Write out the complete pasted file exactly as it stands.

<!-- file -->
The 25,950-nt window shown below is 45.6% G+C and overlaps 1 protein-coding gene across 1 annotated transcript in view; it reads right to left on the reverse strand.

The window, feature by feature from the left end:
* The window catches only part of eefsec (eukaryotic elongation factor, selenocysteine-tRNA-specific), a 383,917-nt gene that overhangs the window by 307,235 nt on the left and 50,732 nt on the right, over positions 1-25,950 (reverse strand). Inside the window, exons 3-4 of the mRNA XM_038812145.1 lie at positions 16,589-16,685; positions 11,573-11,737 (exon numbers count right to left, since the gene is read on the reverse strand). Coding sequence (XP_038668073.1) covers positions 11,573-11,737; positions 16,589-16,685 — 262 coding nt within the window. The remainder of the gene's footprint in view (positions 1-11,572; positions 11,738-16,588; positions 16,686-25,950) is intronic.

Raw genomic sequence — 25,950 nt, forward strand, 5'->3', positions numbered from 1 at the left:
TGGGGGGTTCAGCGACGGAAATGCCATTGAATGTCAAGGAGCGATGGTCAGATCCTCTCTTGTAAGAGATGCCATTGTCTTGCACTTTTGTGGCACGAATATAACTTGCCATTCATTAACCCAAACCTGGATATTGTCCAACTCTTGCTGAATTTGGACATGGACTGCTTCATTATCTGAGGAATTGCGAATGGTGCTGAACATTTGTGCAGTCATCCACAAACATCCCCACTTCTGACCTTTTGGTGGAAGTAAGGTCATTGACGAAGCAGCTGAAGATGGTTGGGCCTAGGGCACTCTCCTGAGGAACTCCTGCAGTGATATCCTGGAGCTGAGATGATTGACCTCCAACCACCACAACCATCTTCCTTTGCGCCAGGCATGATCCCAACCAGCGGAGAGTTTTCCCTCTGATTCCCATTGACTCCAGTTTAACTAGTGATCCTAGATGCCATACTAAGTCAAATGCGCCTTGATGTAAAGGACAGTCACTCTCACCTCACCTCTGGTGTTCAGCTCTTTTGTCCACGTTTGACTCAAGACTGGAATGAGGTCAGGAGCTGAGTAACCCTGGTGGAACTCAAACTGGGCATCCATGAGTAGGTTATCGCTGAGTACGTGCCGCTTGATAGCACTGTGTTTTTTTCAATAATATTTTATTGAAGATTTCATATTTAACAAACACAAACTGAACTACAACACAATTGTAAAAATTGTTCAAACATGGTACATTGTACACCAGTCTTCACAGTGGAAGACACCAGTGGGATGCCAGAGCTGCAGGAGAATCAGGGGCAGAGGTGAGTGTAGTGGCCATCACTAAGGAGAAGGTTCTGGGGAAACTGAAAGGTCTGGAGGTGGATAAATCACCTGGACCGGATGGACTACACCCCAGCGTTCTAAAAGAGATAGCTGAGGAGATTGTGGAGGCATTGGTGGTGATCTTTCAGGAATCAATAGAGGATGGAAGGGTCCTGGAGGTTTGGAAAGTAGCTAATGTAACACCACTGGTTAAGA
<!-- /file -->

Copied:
The 25,950-nt window shown below is 45.6% G+C and overlaps 1 protein-coding gene across 1 annotated transcript in view; it reads right to left on the reverse strand.

The window, feature by feature from the left end:
* The window catches only part of eefsec (eukaryotic elongation factor, selenocysteine-tRNA-specific), a 383,917-nt gene that overhangs the window by 307,235 nt on the left and 50,732 nt on the right, over positions 1-25,950 (reverse strand). Inside the window, exons 3-4 of the mRNA XM_038812145.1 lie at positions 16,589-16,685; positions 11,573-11,737 (exon numbers count right to left, since the gene is read on the reverse strand). Coding sequence (XP_038668073.1) covers positions 11,573-11,737; positions 16,589-16,685 — 262 coding nt within the window. The remainder of the gene's footprint in view (positions 1-11,572; positions 11,738-16,588; positions 16,686-25,950) is intronic.

Raw genomic sequence — 25,950 nt, forward strand, 5'->3', positions numbered from 1 at the left:
TGGGGGGTTCAGCGACGGAAATGCCATTGAATGTCAAGGAGCGATGGTCAGATCCTCTCTTGTAAGAGATGCCATTGTCTTGCACTTTTGTGGCACGAATATAACTTGCCATTCATTAACCCAAACCTGGATATTGTCCAACTCTTGCTGAATTTGGACATGGACTGCTTCATTATCTGAGGAATTGCGAATGGTGCTGAACATTTGTGCAGTCATCCACAAACATCCCCACTTCTGACCTTTTGGTGGAAGTAAGGTCATTGACGAAGCAGCTGAAGATGGTTGGGCCTAGGGCACTCTCCTGAGGAACTCCTGCAGTGATATCCTGGAGCTGAGATGATTGACCTCCAACCACCACAACCATCTTCCTTTGCGCCAGGCATGATCCCAACCAGCGGAGAGTTTTCCCTCTGATTCCCATTGACTCCAGTTTAACTAGTGATCCTAGATGCCATACTAAGTCAAATGCGCCTTGATGTAAAGGACAGTCACTCTCACCTCACCTCTGGTGTTCAGCTCTTTTGTCCACGTTTGACTCAAGACTGGAATGAGGTCAGGAGCTGAGTAACCCTGGTGGAACTCAAACTGGGCATCCATGAGTAGGTTATCGCTGAGTACGTGCCGCTTGATAGCACTGTGTTTTTTTCAATAATATTTTATTGAAGATTTCATATTTAACAAACACAAACTGAACTACAACACAATTGTAAAAATTGTTCAAACATGGTACATTGTACACCAGTCTTCACAGTGGAAGACACCAGTGGGATGCCAGAGCTGCAGGAGAATCAGGGGCAGAGGTGAGTGTAGTGGCCATCACTAAGGAGAAGGTTCTGGGGAAACTGAAAGGTCTGGAGGTGGATAAATCACCTGGACCGGATGGACTACACCCCAGCGTTCTAAAAGAGATAGCTGAGGAGATTGTGGAGGCATTGGTGGTGATCTTTCAGGAATCAATAGAGGATGGAAGGGTCCTGGAGGTTTGGAAAGTAGCTAATGTAACACCACTGGTTAAGA